An opportunity has
also been created to weaken, if not completely dismantle, the regional
political system which has dominated the nation since independence.
For too long the fortunes of the nation have been tied to the
interests of regional elites disguised either as regional interests,
or national interests. Regional politics in Nigeria has neither
benefited the nation nor the majority of the people in the regions
whose interest regional elites claim to represent. The massive number
of poor and disadvantaged people among the dominant trio is evidence
of elite manipulation of regional sentiments. As we all know, a trivet
maintains stability only if its stands provide support symmetrically;
irregularity in any stand inexorably threatens its stability. The
converse holds if a structure has multiple columns. In our political
history there has never been a time when the interests of the dominant
trio achieved such symmetry. For the first time in our history, we
have a President not beholden to the asymmetrical forces that have
wielded power and influence in the nation. Given this development, Dr.
Goodluck Jonathan’s rise to power introduces multiple columns that
strengthens the structure of our nation, and creates the opportunity
for us to forge and affirm a national identity.
The President has in
his own words given us the standards to measure his performance in
office -the “irreducible minimums” of stabilizing power supply,
continuing the fight against corruption and ensuring a credible
electoral process. To seize this moment, the President must be taken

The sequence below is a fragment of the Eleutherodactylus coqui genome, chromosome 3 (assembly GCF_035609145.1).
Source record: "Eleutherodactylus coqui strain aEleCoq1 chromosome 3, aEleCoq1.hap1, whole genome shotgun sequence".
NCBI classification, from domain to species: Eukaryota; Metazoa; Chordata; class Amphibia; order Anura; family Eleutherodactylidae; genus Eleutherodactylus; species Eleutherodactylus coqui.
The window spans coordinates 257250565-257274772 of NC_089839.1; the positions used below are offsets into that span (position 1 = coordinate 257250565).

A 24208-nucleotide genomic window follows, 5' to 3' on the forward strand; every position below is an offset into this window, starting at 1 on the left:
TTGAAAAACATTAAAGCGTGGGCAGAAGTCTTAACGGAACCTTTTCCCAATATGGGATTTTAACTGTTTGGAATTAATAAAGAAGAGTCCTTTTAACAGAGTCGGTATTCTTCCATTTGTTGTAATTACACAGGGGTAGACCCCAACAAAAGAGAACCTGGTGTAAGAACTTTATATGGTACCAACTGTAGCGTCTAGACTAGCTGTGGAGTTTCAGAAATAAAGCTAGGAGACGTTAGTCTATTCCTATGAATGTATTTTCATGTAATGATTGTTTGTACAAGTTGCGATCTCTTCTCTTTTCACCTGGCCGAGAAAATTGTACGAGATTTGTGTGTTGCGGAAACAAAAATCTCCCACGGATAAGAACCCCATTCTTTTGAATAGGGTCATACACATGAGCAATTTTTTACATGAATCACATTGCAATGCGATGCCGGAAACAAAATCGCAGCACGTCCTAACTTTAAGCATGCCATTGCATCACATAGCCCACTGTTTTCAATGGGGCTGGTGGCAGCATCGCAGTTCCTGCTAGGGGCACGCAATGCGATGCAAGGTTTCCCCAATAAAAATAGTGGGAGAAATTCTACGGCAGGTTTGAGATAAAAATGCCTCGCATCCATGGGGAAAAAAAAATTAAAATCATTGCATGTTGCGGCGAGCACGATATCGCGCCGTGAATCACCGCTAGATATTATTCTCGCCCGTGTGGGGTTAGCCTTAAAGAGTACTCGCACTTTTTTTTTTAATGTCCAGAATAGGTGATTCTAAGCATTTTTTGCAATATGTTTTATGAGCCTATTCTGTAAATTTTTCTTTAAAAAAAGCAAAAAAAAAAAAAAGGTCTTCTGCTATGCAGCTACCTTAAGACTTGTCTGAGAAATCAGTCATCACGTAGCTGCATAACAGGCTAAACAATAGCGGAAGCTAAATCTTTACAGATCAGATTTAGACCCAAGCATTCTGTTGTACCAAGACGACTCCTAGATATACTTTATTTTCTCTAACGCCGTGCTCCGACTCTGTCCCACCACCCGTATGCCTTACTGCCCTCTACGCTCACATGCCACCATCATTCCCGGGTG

at his words. We must focus on his performance and judge him by the
standards, and timeline he has set for his administration.
Simultaneously, those who are scheming to derail the achievement of
nationally desirable goals should be exposed. In all, good governance
and leadership by example must be seen as an imperative for meaningful
results to occur. The doctrine of trickle down corruption, manifested
by mindless looting at all levels of government must be rejected in
As is often the case
in Nigeria, the regressive forces are pulling together, hedging their
bets on maintaining the status quo. At the same time, the
“independence generation” whose hopes for a better life as adults have
been crushed are asserting themselves, indicating that they are not
ignorant, timid or immature. The latter are clearly voicing their
rejection of the labels thrown at them by those politicians whose
flawed policies plunged the nation into this deep mess. Knowing that
the regressive forces have an infinite capacity to wreck havoc and
encourage others to indulge in difficult behavior, these Nigerians are
utilizing the new media to diseminate their message and mobilizing
against those who wish to thwart any signs of progress. They recognize
beyond any doubt that placing the vehicle of the Nigerian State in
reverse would not miraculously launch it forward. From all
indications, they have resolved not to collude with those who planted
the seeds of generational failure.
I join these
progressive Nigerians in searching constructively for the best
possible ways to improve the system and to make it work for us. I
acknowledge that the system in place is imperfect; nonetheless, I join
Nigerians in and outside Nigeria, in the discussions and actions that
will lead us logically and rationally to the conclusions that serve
To all Nigerians, I say, this is the moment to set the nation free
from the self-gratifying vision of regional elites. I feel the
momentum growing. This is our moment, this is our chance; let’s not
let it slip.